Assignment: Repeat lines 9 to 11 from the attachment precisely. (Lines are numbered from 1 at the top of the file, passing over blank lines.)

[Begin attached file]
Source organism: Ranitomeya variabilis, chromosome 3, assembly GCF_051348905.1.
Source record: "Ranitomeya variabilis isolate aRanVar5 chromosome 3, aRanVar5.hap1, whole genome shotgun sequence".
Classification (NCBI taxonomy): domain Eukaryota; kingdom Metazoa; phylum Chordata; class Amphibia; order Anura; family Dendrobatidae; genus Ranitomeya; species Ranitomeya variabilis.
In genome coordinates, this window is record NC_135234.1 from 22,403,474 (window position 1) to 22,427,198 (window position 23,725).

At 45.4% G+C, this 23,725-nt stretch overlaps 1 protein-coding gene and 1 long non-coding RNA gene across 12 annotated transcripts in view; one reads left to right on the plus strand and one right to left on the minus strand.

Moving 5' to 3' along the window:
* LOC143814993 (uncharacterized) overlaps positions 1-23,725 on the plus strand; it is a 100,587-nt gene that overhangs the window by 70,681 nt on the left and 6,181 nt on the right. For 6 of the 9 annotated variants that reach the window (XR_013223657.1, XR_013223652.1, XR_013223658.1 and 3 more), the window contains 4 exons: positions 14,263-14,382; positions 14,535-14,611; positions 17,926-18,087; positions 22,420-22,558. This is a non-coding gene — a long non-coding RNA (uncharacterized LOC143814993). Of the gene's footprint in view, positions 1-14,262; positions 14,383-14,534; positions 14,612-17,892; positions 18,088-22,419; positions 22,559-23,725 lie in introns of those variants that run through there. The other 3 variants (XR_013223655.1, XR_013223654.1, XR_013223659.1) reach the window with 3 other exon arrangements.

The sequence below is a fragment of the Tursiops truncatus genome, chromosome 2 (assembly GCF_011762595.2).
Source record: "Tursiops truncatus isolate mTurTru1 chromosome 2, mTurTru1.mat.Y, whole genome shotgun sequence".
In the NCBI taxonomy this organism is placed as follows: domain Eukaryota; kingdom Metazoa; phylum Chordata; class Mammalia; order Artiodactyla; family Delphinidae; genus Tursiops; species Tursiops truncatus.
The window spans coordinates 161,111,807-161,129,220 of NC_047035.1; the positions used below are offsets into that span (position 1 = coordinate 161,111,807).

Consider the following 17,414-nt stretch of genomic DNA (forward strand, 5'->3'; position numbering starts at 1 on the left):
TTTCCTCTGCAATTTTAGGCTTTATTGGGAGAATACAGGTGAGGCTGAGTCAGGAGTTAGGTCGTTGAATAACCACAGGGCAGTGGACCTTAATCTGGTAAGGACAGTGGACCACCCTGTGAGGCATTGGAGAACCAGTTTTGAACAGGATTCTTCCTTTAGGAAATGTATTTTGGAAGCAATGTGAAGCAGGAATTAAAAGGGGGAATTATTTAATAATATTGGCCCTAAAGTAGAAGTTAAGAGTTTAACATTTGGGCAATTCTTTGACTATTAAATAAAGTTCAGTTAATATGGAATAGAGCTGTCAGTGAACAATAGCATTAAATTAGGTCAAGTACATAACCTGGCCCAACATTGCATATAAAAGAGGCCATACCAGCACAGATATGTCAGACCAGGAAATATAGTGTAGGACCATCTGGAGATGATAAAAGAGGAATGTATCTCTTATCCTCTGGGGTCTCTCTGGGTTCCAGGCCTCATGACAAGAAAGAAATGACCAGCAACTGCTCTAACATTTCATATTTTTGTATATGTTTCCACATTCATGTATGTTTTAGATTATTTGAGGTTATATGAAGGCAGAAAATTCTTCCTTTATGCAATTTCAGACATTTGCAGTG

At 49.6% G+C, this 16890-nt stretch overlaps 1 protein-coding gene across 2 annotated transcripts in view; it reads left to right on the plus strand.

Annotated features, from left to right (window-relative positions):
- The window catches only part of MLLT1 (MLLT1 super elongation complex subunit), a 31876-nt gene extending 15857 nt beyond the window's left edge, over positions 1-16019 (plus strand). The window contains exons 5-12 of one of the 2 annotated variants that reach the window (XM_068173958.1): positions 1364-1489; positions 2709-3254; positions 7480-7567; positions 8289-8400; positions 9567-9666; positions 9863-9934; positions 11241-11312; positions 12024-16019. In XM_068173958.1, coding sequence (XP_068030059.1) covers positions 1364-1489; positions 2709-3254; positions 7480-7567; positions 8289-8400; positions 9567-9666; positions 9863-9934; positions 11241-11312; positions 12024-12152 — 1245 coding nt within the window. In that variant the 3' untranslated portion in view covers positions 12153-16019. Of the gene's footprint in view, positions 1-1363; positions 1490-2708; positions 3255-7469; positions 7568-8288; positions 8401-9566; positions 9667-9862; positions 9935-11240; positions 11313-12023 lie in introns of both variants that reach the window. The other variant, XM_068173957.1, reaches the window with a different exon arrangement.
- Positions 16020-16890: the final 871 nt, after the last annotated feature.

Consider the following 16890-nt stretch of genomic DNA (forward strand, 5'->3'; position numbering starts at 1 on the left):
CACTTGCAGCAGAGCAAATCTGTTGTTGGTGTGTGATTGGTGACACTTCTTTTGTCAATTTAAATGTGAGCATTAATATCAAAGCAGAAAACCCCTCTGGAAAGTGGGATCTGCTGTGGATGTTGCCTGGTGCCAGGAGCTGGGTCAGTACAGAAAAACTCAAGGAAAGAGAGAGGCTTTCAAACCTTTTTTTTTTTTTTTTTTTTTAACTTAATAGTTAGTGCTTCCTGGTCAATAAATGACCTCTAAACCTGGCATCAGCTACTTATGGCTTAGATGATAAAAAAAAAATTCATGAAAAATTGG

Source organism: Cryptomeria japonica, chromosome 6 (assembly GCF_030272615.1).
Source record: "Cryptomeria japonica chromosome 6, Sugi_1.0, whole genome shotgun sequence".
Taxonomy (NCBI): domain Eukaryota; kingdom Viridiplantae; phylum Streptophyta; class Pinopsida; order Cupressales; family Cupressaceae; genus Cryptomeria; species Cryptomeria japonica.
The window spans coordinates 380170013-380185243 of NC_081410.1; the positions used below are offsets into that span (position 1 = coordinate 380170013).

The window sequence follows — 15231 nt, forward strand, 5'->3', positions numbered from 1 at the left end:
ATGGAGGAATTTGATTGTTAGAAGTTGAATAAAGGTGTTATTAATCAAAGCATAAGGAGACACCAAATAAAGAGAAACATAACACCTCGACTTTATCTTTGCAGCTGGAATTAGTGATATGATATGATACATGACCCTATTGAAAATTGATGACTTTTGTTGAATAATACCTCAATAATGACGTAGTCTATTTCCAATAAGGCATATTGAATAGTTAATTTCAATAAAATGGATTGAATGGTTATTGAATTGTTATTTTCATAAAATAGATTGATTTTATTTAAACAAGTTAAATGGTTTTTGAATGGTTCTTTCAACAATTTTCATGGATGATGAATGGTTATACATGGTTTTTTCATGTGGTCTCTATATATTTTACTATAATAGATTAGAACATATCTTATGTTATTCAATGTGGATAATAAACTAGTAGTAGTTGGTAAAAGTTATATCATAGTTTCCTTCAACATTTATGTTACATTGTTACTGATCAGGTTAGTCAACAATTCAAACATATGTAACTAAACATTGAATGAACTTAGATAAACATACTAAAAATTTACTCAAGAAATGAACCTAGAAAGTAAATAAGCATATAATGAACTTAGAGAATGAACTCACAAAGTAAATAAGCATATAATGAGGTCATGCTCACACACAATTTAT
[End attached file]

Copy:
Source record: "Tursiops truncatus isolate mTurTru1 chromosome 2, mTurTru1.mat.Y, whole genome shotgun sequence".
In the NCBI taxonomy this organism is placed as follows: domain Eukaryota; kingdom Metazoa; phylum Chordata; class Mammalia; order Artiodactyla; family Delphinidae; genus Tursiops; species Tursiops truncatus.
The window spans coordinates 161,111,807-161,129,220 of NC_047035.1; the positions used below are offsets into that span (position 1 = coordinate 161,111,807).